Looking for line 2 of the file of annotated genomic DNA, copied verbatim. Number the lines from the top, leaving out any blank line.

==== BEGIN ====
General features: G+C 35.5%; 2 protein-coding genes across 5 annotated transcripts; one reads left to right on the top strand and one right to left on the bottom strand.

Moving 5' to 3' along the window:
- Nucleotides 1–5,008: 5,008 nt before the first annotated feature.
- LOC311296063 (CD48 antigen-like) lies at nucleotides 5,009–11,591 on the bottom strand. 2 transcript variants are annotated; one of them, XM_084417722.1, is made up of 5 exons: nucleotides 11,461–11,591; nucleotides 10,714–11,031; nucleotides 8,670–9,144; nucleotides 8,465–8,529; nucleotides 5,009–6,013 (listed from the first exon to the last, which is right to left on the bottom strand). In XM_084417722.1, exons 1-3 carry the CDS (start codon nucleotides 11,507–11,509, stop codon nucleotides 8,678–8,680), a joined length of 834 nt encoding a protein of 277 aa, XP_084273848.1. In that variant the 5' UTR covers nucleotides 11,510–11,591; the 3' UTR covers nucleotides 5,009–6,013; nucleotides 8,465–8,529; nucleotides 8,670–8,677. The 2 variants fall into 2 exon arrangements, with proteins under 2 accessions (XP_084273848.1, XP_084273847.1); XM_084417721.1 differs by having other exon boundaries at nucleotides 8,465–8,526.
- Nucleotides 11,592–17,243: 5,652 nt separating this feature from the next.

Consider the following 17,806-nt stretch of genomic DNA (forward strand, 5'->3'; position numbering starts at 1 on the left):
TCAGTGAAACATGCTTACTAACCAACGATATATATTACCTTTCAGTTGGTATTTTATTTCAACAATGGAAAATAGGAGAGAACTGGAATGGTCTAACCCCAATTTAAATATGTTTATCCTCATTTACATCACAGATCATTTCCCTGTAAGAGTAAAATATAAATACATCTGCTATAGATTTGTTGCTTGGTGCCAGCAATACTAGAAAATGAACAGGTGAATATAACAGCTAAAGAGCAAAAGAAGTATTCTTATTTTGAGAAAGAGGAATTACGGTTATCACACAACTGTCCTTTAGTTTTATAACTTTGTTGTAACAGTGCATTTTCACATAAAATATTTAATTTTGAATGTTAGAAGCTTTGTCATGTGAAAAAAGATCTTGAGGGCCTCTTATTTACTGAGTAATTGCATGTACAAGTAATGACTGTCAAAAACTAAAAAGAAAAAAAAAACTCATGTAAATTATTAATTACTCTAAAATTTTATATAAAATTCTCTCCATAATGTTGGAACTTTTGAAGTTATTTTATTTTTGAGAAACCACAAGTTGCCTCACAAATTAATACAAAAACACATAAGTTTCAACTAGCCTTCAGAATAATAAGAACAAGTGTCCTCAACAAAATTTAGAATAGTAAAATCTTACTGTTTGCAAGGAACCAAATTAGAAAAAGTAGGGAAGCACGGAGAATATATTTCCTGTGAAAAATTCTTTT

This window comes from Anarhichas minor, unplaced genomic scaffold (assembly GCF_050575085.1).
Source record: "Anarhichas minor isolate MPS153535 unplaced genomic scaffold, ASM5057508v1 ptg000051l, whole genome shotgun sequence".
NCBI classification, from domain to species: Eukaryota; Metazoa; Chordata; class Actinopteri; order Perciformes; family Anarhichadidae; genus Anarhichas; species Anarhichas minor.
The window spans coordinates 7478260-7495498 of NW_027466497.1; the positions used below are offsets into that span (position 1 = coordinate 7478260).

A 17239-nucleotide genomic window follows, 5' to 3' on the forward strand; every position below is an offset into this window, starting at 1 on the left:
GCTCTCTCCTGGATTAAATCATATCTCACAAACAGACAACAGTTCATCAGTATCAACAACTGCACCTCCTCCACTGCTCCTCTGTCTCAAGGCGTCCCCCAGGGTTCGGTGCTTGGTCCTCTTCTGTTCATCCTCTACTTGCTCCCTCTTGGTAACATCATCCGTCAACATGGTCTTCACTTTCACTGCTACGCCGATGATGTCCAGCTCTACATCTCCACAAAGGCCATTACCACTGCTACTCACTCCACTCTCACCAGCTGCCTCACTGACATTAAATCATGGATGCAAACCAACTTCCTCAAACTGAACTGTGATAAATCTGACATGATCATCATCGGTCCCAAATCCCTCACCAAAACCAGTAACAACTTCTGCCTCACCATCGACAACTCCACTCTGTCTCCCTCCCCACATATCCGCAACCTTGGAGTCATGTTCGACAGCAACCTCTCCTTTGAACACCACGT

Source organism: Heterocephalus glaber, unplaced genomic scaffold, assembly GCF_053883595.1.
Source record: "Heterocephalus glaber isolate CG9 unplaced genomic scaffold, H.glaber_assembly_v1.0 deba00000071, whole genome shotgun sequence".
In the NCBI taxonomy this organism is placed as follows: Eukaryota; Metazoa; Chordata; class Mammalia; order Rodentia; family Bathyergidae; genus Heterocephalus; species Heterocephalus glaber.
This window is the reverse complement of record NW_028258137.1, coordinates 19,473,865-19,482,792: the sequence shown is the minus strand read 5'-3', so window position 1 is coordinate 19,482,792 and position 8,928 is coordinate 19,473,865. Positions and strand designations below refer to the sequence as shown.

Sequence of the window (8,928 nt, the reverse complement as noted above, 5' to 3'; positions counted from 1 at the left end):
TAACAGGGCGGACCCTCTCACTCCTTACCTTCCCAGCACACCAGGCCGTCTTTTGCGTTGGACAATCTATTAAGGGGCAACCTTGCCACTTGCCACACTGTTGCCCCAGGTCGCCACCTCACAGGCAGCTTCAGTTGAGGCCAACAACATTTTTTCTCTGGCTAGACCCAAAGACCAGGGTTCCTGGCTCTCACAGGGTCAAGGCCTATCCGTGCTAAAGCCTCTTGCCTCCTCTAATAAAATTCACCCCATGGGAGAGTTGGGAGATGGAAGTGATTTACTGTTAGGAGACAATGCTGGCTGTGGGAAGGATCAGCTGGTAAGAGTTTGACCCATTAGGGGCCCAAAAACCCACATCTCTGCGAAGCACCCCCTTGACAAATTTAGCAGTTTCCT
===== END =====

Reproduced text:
Moving 5' to 3' along the window: